GovGuam Loses Appeal Related To Dump Closure

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Attorney for receiver hopes government will stop delaying

By Gaynor Dumat-ol Daleno

HAGÅTÑA, Guam (Pacific Daily News, March 7, 2015) – A federal appeals court yesterday rejected the government of Guam's request to void some of District Court Chief Judge Frances Tydingco-Gatewood's decisions related to the closure of Ordot dump.

The governor's office had asked the U.S. Court of Appeals for the 9th Circuit to void Tydingco-Gatewood's orders over a five-month period, through September 2013.

"The arguments offered by Guam in support of that relief appear very weak, both factually and legally, but we cannot ultimately address them because we lack jurisdiction to review those orders," the appeals court stated in a March 5 memorandum.

The governor's office responded that it's "disappointed that the appeal was dismissed based on lack of jurisdiction, as we were looking forward to receiving a determination on the merits."

One of the judge's orders involves a request by the governor's office to remove the local attorney general from the case and allow a private law firm to represent the government of Guam.

Tydingco-Gatewood initially rejected the request, but the law firm eventually was allowed to represent GovGuam in the case.

"It is very unfortunate that the government of Guam has expended thousands of dollars on private legal representation, forced delay and additional spending by the federal receiver to have private lawyers perform services the office of the attorney general was more qualified to perform at a much lower cost to Guam's taxpayers," said David L. Manning, representative of Gershman, Brickner and Bratton, the court-appointed receiver that oversees GovGuam's solid waste management.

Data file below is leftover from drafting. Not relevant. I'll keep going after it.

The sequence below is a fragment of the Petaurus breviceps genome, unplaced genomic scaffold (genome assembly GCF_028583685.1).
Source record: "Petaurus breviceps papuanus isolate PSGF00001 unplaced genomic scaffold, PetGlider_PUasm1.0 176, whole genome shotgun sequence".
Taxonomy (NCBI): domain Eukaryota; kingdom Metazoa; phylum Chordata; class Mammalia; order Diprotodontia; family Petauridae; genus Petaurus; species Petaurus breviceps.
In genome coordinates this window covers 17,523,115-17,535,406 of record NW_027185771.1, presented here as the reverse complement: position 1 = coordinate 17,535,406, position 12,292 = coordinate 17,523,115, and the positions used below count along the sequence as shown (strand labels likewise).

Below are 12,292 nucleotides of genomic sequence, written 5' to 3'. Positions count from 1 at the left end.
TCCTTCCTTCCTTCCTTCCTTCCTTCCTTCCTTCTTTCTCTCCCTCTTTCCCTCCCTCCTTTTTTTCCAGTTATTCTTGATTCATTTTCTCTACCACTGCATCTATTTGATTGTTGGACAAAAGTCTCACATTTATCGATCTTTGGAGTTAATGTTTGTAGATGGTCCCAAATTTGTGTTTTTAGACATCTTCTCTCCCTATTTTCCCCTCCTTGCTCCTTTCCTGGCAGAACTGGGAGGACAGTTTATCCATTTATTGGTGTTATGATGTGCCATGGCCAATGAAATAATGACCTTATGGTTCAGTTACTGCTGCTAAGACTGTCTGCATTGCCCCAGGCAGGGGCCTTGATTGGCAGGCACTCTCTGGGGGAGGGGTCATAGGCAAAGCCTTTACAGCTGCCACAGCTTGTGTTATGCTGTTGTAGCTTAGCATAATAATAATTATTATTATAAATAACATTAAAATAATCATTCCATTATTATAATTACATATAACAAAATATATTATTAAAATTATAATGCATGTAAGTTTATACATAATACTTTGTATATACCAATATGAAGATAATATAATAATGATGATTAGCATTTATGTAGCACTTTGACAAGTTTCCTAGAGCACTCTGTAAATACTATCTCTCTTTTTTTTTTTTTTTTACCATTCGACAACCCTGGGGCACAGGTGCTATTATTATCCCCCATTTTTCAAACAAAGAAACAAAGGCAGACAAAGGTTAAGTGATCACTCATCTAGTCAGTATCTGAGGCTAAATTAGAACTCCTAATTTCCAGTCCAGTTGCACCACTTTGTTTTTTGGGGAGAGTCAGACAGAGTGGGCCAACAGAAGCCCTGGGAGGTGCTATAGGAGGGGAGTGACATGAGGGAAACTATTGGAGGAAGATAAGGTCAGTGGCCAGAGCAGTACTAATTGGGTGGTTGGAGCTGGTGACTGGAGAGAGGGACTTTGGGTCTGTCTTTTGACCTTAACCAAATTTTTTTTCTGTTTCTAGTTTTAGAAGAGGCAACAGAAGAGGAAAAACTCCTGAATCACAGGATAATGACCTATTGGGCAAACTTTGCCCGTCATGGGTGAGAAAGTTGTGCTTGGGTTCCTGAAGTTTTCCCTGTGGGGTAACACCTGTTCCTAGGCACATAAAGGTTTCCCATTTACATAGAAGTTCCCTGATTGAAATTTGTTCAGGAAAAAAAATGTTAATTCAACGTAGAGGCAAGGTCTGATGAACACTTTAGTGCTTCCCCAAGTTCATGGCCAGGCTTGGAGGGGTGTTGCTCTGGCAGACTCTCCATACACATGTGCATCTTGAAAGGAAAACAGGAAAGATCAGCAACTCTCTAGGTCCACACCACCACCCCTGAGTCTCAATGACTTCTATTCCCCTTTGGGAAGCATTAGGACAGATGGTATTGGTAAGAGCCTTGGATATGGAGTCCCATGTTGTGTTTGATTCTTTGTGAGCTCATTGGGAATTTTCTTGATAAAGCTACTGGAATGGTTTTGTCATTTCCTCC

The private law firm representing GovGuam, Cabot Mantanona, has been paid almost $70,000 in connection with the case, according to documents released by the governor's office earlier this week. The documents were released following a Pacific Daily News request under the Freedom of Information Act.

"It is our hope that the government of Guam will now stop its delaying tactics and work with the District Court and the receiver to fully implement the consent decree in all respects," Manning stated.

A consent decree, approved in federal court nearly a decade ago, requires GovGuam to correct environmental problems stemming from the leachate at Ordot dump.

GovGuam borrowed $200 million from the bond market to close the dump and build a landfill.

"We've paid over $200 million for a landfill with a total life expectancy of approximately 10 years. That's over $20 million per year to bury our trash," the governor's office stated.

The court in 2008 placed solid waste operations under receivership after Guam failed to open a new landfill and close the Ordot dump, as required by the consent decree.

The receivership could end late this year, the judge said during hearings last month.

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